According to a recent U.S. Fish and Wildlife Service survey, 101.6 million Americans (40% of the entire population) participated in hunting, fishing, and wildlife activities in 2016. Archery is one of the most popular outdoor activities and can be fun for people of all ages. However, whether you’re shooting a stationary target at a range or are hunting in the woods, target panic is a very real problem and it can lead to a stressful and unsuccessful career as an archer.
Overcoming target panic isn’t going to be easy and it certainly isn’t going to happen overnight. But if you are serious about working towards improving your archery shot and are actively looking for tried and true target panic solutions, you will be able to move past these issues and get back to firing accurate, anxiety-free shots.
Here are some great target panic solutions:
- Get some rest -- No matter what you're shooting or shooting at, if you're overly tired or exhausted, you're never going to be able to overcome target panic. You need to be relaxed, calm, and fully energized -- a good night's sleep can help you get to where you need to be.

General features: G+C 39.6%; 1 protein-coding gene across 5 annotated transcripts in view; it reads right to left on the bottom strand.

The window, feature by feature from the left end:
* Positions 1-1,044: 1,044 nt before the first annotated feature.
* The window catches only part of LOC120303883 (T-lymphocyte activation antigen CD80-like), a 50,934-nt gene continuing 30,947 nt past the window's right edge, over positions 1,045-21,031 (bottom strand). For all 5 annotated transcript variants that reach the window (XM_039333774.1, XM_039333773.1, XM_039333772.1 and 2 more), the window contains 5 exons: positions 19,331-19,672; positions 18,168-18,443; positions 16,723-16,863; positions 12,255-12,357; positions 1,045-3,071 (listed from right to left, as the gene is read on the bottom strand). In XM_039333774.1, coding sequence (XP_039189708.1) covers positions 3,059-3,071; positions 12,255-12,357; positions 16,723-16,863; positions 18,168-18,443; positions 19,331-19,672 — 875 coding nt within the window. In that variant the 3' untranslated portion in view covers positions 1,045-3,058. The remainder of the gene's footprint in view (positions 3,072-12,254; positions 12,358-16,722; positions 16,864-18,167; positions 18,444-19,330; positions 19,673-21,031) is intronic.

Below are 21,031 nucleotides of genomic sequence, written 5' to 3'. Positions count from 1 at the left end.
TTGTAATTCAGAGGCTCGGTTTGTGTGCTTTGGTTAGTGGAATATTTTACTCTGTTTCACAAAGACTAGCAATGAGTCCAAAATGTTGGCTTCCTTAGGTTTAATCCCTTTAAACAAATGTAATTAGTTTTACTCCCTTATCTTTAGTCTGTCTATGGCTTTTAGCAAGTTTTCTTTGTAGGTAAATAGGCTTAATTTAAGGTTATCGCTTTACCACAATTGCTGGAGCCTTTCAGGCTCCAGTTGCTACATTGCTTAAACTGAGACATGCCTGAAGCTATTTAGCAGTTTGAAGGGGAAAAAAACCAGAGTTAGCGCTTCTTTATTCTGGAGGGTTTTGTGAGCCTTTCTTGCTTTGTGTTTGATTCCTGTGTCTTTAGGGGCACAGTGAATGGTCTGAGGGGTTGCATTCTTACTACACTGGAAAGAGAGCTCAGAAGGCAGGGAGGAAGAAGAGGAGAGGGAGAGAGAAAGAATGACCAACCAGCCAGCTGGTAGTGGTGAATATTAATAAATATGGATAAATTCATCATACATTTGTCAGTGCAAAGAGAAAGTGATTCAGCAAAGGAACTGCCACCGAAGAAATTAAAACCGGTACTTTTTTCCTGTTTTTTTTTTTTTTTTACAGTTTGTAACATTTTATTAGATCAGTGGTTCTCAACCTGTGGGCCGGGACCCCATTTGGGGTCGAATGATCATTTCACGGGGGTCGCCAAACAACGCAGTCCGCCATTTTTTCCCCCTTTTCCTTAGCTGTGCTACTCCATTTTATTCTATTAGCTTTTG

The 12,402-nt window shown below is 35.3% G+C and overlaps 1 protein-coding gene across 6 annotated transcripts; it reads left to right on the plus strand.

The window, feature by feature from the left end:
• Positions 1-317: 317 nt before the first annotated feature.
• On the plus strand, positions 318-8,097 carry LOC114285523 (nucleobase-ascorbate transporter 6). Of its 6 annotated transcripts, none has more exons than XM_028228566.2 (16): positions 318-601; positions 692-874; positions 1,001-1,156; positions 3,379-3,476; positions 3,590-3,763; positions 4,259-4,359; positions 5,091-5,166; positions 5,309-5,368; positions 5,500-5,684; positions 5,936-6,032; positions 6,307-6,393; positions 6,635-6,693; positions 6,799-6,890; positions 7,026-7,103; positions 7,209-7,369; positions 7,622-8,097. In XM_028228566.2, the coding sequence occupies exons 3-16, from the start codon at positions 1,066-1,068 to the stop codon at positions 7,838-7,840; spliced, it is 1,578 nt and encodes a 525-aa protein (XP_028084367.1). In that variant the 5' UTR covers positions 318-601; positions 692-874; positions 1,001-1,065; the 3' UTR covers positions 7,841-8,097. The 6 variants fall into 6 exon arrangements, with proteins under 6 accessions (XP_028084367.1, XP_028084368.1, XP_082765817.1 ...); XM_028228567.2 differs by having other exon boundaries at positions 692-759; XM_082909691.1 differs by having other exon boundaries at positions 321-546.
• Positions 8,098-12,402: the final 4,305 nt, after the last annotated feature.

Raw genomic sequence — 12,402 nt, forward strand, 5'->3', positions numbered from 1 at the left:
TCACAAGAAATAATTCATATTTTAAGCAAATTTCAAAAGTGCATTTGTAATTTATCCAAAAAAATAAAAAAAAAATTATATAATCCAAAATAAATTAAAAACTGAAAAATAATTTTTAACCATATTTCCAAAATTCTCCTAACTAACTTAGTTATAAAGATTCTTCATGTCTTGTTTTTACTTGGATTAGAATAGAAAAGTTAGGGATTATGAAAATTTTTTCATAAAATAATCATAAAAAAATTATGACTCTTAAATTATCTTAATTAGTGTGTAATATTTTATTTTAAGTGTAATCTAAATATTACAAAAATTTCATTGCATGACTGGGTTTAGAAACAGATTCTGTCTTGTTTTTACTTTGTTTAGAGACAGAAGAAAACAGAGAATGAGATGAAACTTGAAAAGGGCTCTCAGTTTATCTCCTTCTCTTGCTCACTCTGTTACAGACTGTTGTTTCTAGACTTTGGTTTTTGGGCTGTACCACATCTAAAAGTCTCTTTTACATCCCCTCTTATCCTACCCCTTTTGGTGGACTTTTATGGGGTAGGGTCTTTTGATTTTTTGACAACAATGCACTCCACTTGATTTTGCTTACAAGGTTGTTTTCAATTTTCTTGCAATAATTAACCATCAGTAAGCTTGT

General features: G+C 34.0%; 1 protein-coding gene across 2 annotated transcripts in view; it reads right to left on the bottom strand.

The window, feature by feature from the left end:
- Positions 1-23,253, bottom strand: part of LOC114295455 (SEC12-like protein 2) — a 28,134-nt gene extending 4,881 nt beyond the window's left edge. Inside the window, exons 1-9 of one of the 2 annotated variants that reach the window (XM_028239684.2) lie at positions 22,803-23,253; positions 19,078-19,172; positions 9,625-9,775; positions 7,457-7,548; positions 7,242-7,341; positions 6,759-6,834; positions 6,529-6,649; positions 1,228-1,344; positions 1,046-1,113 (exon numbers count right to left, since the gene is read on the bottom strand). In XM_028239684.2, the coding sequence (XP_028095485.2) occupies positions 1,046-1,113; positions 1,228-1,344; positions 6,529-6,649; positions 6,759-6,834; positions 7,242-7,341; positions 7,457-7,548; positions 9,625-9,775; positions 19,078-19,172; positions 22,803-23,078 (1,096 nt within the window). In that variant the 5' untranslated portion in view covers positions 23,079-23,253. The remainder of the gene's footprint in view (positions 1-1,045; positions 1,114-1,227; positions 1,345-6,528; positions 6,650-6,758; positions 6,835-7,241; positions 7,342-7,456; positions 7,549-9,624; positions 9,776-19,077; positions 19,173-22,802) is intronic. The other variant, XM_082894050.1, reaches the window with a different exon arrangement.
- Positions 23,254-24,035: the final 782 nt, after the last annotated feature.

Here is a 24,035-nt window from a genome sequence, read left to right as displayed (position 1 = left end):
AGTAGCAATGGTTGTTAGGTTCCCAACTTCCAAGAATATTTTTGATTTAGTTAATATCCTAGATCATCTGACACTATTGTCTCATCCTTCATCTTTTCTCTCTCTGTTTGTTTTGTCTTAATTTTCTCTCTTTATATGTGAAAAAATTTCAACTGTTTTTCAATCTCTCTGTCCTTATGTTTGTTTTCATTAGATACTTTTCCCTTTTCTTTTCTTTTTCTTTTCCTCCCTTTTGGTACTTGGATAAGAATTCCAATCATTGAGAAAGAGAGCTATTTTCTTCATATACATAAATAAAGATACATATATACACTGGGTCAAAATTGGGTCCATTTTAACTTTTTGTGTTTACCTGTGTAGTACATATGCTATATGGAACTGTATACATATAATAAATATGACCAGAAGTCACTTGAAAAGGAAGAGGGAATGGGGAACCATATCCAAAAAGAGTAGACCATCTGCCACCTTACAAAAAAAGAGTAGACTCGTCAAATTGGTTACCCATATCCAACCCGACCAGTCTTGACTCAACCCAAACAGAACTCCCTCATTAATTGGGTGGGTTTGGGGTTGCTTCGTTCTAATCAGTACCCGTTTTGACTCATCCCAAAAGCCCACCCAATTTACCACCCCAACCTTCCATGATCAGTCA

- Purchase bow trainers -- Archery training devices are great tools for archers at all skill levels to utilize. Not only will these devices help you practice your draw, but they will also give you confidence and can help overcome target panic. These bow trainers can even be equipped with archery apps designed specifically to help combat target panic.
- Shoot with your eyes closed -- Tyler Jordan is an experienced archer and has suffered from target panic in the past. His method might seem a little dangerous, but as long as you're with someone who can spot you, you should be fine.
- "I've had target panic a couple times in my life," Jordan said. "What's helped me is shooting with my eyes closed a few times. I tend to put too much energy and focus on aiming and keeping the pin in one place, which is essentially impossible to do. The purpose of shooting with my eyes closed is the feeling of complete relaxation and not focusing on the aim, but the feeling of releasing that shot that I’ll try to replicate with my eye open after doing that a few times."